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Biomaterials. 2015 Apr;47:20-8. doi: 10.1016/j.biomaterials.2015.01.003. Epub 2015 Feb 2.

Actomyosin contractility plays a role in MAP2 expression during nanotopography-directed neuronal differentiation of human embryonic stem cells.

Author information

1
Department of Biomedical Engineering, National University of Singapore, 9 Engineering Drive 1, EA 03-12, Singapore 117576, Singapore.
2
Mechanobiology Institute, National University of Singapore, T-lab, #05-01, 5A Engineering Drive 1, Singapore 117411, Singapore.
3
Department of Biomedical Engineering, National University of Singapore, 9 Engineering Drive 1, EA 03-12, Singapore 117576, Singapore; Mechanobiology Institute, National University of Singapore, T-lab, #05-01, 5A Engineering Drive 1, Singapore 117411, Singapore; Department of Surgery, National University of Singapore, NUHS Tower Block, Level 8, 1E Kent Ridge Road, Singapore 119228, Singapore. Electronic address: eyim@nus.edu.sg.

Abstract

Pluripotent human embryonic stem cells (hESCs) have the capability of differentiating into different lineages based on specific environmental cues. We had previously shown that hESCs can be primed to differentiate into either neurons or glial cells, depending on the arrangement, geometry and size of their substrate topography. In particular, anisotropically patterned substrates like gratings were found to favour the differentiation of hESCs into neurons rather than glial cells. In this study, our aim is to elucidate the underlying mechanisms of topography-induced differentiation of hESCs towards neuronal lineages. We show that high actomyosin contractility induced by a nano-grating topography is crucial for neuronal maturation. Treatment of cells with the myosin II inhibitor (blebbistatin) and myosin light chain kinase inhibitor (ML-7) greatly reduces the expression level of microtubule-associated protein 2 (MAP2). On the other hand, our qPCR array results showed that PAX5, BRN3A and NEUROD1 were highly expressed in hESCs grown on nano-grating substrates as compared to unpatterned substrates, suggesting the possible involvement of these genes in topography-mediated neuronal differentiation of hESCs. Interestingly, YAP was localized to the cytoplasm of differentiating hESCs. Taken together, our study has provided new insights in understanding the mechanotransduction of topographical cues during neuronal differentiation of hESCs.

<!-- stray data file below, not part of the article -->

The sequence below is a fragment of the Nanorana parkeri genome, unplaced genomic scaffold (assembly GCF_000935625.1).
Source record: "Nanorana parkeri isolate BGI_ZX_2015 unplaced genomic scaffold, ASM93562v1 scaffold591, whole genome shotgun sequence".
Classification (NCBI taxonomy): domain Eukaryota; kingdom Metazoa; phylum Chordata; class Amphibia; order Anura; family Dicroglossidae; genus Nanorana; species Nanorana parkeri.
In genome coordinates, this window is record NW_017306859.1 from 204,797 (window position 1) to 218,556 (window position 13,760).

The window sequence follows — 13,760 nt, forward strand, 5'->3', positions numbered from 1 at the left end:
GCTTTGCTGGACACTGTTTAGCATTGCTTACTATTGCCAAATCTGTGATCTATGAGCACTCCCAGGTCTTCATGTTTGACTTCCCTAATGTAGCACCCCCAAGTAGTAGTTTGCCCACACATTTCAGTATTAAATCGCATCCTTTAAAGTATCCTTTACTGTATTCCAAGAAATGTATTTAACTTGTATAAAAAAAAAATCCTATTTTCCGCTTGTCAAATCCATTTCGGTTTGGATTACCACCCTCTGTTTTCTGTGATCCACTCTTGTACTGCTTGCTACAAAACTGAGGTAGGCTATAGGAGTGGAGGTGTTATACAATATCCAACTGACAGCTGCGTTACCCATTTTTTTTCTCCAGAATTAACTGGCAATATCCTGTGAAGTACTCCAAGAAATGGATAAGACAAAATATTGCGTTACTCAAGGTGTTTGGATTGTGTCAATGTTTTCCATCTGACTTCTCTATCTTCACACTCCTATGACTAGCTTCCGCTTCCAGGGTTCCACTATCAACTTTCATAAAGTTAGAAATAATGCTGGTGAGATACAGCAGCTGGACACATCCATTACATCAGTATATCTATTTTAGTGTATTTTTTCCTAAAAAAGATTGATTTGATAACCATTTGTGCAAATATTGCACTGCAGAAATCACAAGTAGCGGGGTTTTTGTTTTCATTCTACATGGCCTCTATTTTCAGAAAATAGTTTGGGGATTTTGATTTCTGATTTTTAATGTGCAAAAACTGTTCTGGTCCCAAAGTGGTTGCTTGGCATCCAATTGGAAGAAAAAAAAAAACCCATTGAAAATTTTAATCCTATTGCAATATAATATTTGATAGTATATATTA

KEYWORDS:

Cytoskeletal contractility; Focal adhesion; Mechanobiology; Nanotopography; Neuronal maturation; Pluripotent stem cells

[Indexed for MEDLINE]

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